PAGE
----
Way back in June, with a little help from Ray Allen, LeBron James captured his second straight NBA title and his second straight Finals MVP award by defeating the San Antonio Spurs in seven games. For the series, James averaged a double-double, and in the end, there was no disputing that he stood alone as the best basketball player in the world and probably the best overall player since Michael Jordan, the “Airness” whom every NBA star will be compared to until the game of basketball ceases to exist.
James could retire today and be a first ballot Hall of Famer. He’s now won four MVP awards, two titles, a scoring title, two Olympic Gold Medals, is a nine-time All-Star and was the NBA Rookie of the Year in 2003 as a member of the Cleveland Cavaliers. James’ reign as Ruler of the NBA Throne was delayed for years in Cleveland and then again the season after “The Decision,” courtesy of Dirk Nowitski and the 2011 Dallas Mavericks. Back then, it looked as if he might always be a prince stuck in sports talk purgatory, where the Skip Bayless’ of the world insist, “LeBron James isn’t clutch,” and hammer LBJ for even the slightest misstep.
But that first title victory in 2012 over the three-headed Thunder monster of Kevin Durant, Russell Westbrook and James Harden gave him the crown he’d been chasing since he entered the league. And, with the Thunder trading away Harden to Houston, it looked as if James might just have a clear path to win multiple titles and remain NBA overlord for the foreseeable future, with no worth challengers waiting in the wings.
But the most interesting thing about James right now isn’t about what he can do or what he’s done. It’s about what stands in front of his him as he chases his third, fourth, fifth and sixth NBA titles. It’s what was missing after the Heat handily defeated the Thunder in 2012.
What stands in front of him now are elite teams led by assassins poised to end the reign of King James.
The deadliest of the group is Indiana’s Paul George, LeBron’s antithesis, as he played his college ball at Fresno State and was taken at the edge of the lottery. His emergence as one of the five best players in the league alone makes him a worthy heir, but his team of mercenaries is what makes him especially threating to James and the Heat. With the gargantuan Roy Hibbert at center and perhaps the league’s deepest team at this backing, George will challenge James for an all-out brawl in the Eastern Conference Finals before he can even play for his third straight Larry O’Brien trophy.
And out west lie several more worthy adversaries. In Oklahoma City, there is Kevin Durant (the second best player in the league) and Russell Westbrook, the best duo in the NBA when healthy. At their full strength, this Thunder team is far better than the one the James gang took down in the 2012 Finals. If Westbrook can come back from his third knee surgery in under a year, the Thunder will be a true test for James if they so happen be the last two kingdoms standing.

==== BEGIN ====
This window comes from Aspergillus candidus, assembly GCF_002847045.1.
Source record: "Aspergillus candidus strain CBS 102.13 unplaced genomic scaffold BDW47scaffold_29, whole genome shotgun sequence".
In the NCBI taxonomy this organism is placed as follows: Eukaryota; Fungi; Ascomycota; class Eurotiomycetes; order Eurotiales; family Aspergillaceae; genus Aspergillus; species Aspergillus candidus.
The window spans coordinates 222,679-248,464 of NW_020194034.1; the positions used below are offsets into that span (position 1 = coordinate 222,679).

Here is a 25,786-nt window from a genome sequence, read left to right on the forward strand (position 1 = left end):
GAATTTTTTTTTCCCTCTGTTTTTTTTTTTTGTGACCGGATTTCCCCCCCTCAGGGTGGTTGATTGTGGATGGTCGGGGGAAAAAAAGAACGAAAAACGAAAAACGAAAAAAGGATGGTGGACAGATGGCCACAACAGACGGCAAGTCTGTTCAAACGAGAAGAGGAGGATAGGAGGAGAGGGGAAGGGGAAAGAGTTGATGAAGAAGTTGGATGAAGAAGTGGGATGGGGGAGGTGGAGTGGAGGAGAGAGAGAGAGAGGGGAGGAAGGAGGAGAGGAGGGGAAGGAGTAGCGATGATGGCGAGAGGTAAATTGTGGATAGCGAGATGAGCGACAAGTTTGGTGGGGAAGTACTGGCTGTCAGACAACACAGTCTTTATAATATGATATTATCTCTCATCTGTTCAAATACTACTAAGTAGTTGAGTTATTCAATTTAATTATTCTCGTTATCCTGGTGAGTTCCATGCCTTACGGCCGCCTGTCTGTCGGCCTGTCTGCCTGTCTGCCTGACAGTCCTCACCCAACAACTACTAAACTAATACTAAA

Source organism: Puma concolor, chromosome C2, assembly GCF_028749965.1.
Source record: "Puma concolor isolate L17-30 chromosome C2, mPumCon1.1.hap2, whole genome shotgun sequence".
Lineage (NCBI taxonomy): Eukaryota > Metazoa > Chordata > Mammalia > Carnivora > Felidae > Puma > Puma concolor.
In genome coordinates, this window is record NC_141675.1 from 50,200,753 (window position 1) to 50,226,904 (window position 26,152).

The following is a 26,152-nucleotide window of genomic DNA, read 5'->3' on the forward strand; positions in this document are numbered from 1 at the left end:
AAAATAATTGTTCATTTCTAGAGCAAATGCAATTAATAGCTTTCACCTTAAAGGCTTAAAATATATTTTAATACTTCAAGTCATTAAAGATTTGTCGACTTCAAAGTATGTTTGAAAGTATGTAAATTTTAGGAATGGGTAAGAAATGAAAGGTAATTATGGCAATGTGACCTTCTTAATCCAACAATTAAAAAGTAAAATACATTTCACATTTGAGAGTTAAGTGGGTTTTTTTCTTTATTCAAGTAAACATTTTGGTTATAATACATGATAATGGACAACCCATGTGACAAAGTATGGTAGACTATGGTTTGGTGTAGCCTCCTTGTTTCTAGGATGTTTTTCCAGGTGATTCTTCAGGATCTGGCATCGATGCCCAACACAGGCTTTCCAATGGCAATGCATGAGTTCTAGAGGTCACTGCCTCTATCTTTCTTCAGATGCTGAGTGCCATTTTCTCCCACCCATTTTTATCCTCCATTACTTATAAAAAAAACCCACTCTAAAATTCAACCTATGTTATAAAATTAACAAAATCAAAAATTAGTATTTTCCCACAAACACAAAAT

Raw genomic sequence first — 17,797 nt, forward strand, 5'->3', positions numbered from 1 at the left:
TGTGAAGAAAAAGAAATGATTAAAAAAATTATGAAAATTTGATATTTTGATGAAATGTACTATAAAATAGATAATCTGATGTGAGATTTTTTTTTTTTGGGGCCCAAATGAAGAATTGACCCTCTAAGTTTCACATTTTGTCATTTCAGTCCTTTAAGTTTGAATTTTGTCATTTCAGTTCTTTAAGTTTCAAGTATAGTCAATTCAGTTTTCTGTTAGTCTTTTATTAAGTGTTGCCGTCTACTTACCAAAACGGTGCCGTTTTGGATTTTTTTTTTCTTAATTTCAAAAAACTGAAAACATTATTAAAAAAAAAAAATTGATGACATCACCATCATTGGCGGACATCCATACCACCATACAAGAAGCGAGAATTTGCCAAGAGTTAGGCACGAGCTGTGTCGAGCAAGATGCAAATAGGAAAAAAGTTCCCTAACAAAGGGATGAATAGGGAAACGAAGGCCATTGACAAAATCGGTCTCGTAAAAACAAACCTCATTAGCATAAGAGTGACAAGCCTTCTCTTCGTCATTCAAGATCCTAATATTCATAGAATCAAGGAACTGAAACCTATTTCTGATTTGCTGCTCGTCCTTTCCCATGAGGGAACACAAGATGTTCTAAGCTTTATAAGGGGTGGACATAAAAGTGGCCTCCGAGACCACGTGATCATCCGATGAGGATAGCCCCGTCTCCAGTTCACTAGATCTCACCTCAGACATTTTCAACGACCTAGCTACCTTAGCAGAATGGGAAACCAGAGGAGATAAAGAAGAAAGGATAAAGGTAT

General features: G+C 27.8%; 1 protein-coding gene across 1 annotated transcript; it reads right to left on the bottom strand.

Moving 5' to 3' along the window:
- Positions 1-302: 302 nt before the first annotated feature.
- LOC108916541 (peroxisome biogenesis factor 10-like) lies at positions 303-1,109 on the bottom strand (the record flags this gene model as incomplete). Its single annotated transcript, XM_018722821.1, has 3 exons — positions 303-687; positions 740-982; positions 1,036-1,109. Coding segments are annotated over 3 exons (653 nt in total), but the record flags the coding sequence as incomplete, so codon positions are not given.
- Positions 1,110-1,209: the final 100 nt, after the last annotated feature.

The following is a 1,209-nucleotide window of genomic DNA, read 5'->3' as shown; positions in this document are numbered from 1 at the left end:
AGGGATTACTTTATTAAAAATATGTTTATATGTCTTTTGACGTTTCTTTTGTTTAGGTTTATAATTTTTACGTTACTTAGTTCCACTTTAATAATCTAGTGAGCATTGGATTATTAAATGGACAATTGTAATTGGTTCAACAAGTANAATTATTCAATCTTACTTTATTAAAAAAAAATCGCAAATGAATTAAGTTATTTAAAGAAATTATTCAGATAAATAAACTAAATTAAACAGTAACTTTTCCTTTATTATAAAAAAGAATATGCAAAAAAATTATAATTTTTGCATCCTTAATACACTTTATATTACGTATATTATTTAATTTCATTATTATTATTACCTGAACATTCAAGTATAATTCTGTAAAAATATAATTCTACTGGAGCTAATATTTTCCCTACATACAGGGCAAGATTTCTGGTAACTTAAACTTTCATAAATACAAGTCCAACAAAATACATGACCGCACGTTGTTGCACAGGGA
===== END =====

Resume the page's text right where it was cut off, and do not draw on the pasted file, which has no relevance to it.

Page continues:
In California, two threats lie in the wings. In Los Angeles, the Clippers have all the makings of a real title contender. Led by Chris Paul (the league’s third best player) and the underrated Blake Griffin, the Clippers are better than ever. Add in the fact that they now actually have a competent coach (Doc Rivers) at the helm, and it’s clear that this team is ready to make the leap. And up north lies the Warriors, the league’s most exciting team that has yet to be consistently healthy so far this season.
Last – but certainly not least – are the San Antonio Spurs, the team everyone forgets about until the very end. Without Allen’s incredible three-point shot in last season’s Finals, the Spurs would have been the 2013 NBA champs. Still, with their nucleus of coach Gregg Poppovich, forward Tim Duncan, forward Manu Ginolbli and point guard Tony Parker still intact and producing, this team is quite possibly the biggest threat to James.
They took James and the Heat to the brink of defeat last season, and with Miami looking a tad more vulnerable this season, who is to say they can’t complete the job and end the James dynasty if they get another crack at it? And there are other teams (the Portland Trail Blazers and the Houston Rockets, for starters) that also should be viewed potential up-and-coming successors.
In total since LeBron took his talents to South Beach, there are a plethora of present and dangerous threats to James’ crown. At every turn, he will face a new challenge looking to knock him off his perch and change the current trajectory of his career. They emerged in 2013, and heading into the New Year, King James’ assassins have never been more deadly.